"Hey!" Dana said, returning from a bookshelf with a huge, green, hardbound textbook. "This is the Merck Gene Index Manual. It was published in 2002, depicting where each gene resides in the 23 pairs of human chromosomes and what each attribute looks like chemically. Specifically, the length and order of the nucleic acids in codon form, and the order of the codons in the chain. I figured we could use this to decipher the numeric program that stores my sequences."
Grace had never used the Merck Index but had heard of it. It had been used in more important purposes such as describing the genes for genetic diseases such as Cystic Fibrosis or Huntington's Disease. That was why Dana had originally discovered the book, to find out how she could use nano technology to repair the mutated DNA and cure the diseases on the genetic level. The book held so many possibilities, unpursued possibilities.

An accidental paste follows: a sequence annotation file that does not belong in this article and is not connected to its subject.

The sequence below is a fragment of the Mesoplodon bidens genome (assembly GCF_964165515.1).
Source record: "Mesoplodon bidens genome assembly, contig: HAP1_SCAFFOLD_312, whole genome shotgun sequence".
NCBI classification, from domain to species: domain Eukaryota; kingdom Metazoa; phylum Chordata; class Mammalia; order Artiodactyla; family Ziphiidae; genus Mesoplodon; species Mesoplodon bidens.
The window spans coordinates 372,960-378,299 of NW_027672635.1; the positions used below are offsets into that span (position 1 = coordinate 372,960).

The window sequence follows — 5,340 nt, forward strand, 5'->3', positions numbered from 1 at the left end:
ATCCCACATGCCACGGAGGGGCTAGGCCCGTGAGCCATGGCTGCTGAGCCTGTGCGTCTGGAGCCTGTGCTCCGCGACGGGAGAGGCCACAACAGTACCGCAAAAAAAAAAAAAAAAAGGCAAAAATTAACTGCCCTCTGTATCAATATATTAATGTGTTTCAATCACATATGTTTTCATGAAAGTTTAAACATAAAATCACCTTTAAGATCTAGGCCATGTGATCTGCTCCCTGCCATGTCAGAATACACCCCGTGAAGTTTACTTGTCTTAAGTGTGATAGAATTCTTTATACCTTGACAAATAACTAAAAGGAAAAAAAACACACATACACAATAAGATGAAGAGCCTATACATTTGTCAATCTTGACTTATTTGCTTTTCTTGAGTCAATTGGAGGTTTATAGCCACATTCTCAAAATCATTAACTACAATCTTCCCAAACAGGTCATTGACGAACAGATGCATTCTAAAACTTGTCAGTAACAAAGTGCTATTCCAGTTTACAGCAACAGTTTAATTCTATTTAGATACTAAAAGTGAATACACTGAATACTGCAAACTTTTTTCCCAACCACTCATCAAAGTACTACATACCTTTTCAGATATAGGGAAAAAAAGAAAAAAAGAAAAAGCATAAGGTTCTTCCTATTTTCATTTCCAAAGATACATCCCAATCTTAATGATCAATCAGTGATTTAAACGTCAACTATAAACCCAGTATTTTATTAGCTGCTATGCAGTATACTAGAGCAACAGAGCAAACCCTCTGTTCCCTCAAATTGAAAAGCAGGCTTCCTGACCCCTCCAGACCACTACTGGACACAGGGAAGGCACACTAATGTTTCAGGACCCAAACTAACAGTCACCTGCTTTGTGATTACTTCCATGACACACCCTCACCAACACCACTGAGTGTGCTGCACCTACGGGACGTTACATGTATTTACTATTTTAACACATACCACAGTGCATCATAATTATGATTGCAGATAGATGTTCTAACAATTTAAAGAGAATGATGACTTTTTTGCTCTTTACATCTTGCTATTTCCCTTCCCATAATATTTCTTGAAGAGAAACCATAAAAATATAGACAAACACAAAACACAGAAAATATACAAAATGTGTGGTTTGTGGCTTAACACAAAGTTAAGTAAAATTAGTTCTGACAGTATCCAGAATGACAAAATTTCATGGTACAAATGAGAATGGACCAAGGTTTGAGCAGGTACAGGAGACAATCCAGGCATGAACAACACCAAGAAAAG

"Okay, kids, we know the attributes. Now let's find the right chromes and swap a few nucleotides, shall we." She opened to the index and looked up skeletal structure to find the appropriate chromosomes in which those genes resided. Meanwhile, the techs on the other end had given up trying to query.
The three women spent the next three hours deciphering how the chromosomes were coded in the application's numerical language. This was primarily Rachel's job. She succeeded by matching the language to the output. She chose a section of code and translated it using the application's own retrieval system to view it as the texts would eventually be translated into a video image on the fourth tier. That way she could derive the characters that stood for bonds and the different nucleotides, and the codes for numbering the chromosomes. When she had her Rosetta Stone, she opened up Doc's file. One by one, they located the chromosomes they wanted to manipulate.
"So this is the real you?" Grace whispered and nudged her arm.
Dana smiled at her. "Stop there, Rach! Take that code out and replace it with the code for two guanine, guanine, cytosine. Take that whole line out!" Dana kept Rachel busy cutting and pasting code. "Good. Now you can delete this whole section." She pointed to the screen. "Put a stop right there." They worked that way for several more hours, altering Dana's genetic makeup.